Written by sayoni   
Sunday, 09 August 2009 00:00

'It's so disgusting to see two men getting intimate!'
'Lesbian sex is unfathomable.'
'Homosexuals shouldn't exist on this planet.'

Which of these statements is/are homophobic in nature?

AnJ Ho will take you inside homophobia, to find out from the perspective of research: What constitutes homophobia? What's the profile of a typical homophobe like, and what might make a difference?

AnJ undertakes research at a local tertiary institution. Her research interests revolve around social psychology.

Date: Tuesday, 12 August 2008
Time: 7:30 pm
Venue: 72-13

Last Updated on Thursday, 25 February 2010 18:12
 
Singapore says no. And maybe
Articles - LGBT Rights, Politics & World News
Written by Indu   
Wednesday, 08 July 2009 00:00

Singapore has ruled out the possibility of following the Indian High Court’s lead, but leaves it open for the judiciary to interpret the law.

Law Minister says Govt careful of being ahead of public opinion

by Teo Xuanwei
05:55 AM Jul 06, 2009
TodayOnline

FOLLOWING an Indian high court’s recent landmark decision last week which overturned a 150-year-old British colonial era law criminalising homosexuality, is it time for Singapore – whose laws are “copied” from India – to repeal Section 377A?

The answer is no, says Law Minister K Shanmugam, because Singapore society is “not ready” for that. “There is a group that is actively committed to saying that homosexuality is okay,” said Mr Shanmugam, who is also the Second Minister for Home Affairs.

“But probably a majority of Singaporeans are still very conservative and say that this is totally not acceptable. So, the Government has to respect both sides.”

He was responding to a question posed by a resident, Ms Khartini Abdul Khalid during a dialogue session when he visited Punggol Central Division yesterday.

While the Government has to “set the standards” on many issues, it must “be careful about being ahead of public opinion,” he said.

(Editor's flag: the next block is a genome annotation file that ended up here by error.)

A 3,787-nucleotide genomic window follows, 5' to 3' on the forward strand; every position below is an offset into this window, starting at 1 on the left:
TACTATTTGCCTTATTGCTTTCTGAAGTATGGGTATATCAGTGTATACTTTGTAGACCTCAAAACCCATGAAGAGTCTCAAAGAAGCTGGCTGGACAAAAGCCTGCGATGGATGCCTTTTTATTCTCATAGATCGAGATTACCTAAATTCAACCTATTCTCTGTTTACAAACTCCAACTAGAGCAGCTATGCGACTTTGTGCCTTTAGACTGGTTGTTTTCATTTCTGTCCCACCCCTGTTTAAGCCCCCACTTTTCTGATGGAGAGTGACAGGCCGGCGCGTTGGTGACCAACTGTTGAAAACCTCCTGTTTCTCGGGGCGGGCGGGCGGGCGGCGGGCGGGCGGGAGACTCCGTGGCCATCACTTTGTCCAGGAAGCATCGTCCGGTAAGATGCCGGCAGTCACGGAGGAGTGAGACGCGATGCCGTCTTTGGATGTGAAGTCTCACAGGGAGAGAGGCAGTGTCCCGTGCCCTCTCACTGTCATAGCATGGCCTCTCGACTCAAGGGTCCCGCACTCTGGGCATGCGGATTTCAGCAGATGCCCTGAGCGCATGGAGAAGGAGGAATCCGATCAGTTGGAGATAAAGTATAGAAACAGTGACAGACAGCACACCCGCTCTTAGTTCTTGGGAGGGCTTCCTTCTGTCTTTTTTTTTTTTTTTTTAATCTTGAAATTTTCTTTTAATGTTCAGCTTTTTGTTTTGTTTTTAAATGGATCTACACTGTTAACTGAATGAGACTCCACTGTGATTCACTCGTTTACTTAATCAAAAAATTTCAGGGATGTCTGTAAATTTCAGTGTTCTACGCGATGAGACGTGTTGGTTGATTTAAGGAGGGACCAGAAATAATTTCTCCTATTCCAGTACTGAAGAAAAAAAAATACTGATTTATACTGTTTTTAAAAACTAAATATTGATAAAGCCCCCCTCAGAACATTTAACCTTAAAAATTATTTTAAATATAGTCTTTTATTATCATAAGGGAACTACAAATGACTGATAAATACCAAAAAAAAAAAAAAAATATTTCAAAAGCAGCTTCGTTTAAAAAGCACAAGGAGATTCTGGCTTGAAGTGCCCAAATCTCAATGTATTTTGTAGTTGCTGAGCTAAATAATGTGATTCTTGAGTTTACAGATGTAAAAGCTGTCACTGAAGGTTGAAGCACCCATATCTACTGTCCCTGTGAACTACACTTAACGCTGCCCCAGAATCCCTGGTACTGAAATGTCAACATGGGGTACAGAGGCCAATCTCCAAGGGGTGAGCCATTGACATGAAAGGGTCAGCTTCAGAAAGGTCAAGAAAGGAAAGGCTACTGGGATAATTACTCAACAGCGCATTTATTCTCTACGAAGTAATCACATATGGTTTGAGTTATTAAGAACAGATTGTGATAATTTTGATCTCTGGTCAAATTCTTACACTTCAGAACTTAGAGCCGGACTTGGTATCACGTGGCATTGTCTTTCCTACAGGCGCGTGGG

“If the majority of our population is against homosexuality, then it’s not for the Government to say we are going to force something against the wishes of the people,” he said, reiterating the Government’s stance when a motion to repeal the law banning homosexual acts in Singapore was intensely debated in Parliament in 2007.

Section 377A – which makes those convicted liable to imprisonment up to two years – was not repealed eventually, even though the Government said it would not actively enforce it.

Mr Shanmugam explained that India’s laws on homosexuality have not changed. Instead, it was the New Delhi High Court’s interpretation that “with the current evidence available and the current social situations in many parts of the world … you can no longer consider homosexuality to be a wrongful sexual activity”, he said.

Mr Shanmugam stressed that Singapore’s courts are likewise free to interpret the law the same way.

“Whether the courts will take the same interpretations, I don’t know, but it’s up to the courts.”

The problem with the government’s reasoning of not wanting to “be ahead” of public opinion is two-fold.

i) Rights should not depend on majoritarian notions – if that were to be the case, then rights for minorities would likely not exist, for surely, the majority profits from oppressing the minorities.

ii) The government’s claim that they cannot be ahead of the people is disingenous – they have taken unpopular action in the past, such as legalising casinos.